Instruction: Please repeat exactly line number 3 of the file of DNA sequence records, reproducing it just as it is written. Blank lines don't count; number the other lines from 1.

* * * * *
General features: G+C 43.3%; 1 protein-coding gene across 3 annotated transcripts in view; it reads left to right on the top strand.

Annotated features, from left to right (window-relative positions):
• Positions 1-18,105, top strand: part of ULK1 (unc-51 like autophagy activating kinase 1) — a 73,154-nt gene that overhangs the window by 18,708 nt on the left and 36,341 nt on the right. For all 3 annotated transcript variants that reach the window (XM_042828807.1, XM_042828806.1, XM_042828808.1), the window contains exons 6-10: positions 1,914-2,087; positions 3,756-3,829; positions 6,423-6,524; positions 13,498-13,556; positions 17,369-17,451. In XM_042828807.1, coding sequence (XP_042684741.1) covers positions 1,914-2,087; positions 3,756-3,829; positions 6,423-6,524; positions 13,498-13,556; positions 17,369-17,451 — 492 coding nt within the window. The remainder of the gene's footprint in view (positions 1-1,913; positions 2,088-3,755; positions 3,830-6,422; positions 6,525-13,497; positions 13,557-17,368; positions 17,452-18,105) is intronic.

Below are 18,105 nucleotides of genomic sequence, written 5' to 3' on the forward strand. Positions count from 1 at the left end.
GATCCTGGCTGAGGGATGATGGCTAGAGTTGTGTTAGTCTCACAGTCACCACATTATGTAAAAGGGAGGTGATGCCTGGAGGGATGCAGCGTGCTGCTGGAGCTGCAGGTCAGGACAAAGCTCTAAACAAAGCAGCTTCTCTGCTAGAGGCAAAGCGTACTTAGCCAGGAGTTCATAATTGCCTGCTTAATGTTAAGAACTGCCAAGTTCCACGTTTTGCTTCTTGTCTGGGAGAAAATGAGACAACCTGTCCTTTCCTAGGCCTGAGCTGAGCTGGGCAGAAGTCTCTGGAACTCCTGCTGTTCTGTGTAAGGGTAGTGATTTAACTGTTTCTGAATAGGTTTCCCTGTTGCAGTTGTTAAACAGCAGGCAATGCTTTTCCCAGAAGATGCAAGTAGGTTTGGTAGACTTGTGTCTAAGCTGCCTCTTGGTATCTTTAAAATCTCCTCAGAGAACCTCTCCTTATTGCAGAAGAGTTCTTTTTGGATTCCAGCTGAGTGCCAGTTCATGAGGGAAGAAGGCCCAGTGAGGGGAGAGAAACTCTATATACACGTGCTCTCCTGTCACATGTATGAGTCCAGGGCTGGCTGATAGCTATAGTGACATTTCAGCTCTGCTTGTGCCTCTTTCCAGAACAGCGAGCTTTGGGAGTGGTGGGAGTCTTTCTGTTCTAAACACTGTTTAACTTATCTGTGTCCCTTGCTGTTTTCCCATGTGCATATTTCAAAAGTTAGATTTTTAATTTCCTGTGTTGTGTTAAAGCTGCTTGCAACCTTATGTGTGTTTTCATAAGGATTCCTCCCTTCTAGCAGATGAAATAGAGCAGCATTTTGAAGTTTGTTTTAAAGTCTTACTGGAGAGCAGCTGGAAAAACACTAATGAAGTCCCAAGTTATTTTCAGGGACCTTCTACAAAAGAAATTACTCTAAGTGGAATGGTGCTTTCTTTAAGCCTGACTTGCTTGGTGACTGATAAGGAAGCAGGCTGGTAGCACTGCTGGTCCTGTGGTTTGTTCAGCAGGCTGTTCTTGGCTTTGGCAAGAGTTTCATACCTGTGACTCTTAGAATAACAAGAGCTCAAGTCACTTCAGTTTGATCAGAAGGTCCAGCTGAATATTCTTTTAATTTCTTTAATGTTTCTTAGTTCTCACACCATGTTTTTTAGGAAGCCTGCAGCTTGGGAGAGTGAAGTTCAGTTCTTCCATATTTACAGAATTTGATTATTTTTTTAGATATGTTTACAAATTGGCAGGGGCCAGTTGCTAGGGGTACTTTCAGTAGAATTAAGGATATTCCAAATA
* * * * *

• Positions 1-18,105, top strand: part of ULK1 (unc-51 like autophagy activating kinase 1) — a 73,154-nt gene that overhangs the window by 18,708 nt on the left and 36,341 nt on the right. For all 3 annotated transcript variants that reach the window (XM_042828807.1, XM_042828806.1, XM_042828808.1), the window contains exons 6-10: positions 1,914-2,087; positions 3,756-3,829; positions 6,423-6,524; positions 13,498-13,556; positions 17,369-17,451. In XM_042828807.1, coding sequence (XP_042684741.1) covers positions 1,914-2,087; positions 3,756-3,829; positions 6,423-6,524; positions 13,498-13,556; positions 17,369-17,451 — 492 coding nt within the window. The remainder of the gene's footprint in view (positions 1-1,913; positions 2,088-3,755; positions 3,830-6,422; positions 6,525-13,497; positions 13,557-17,368; positions 17,452-18,105) is intronic.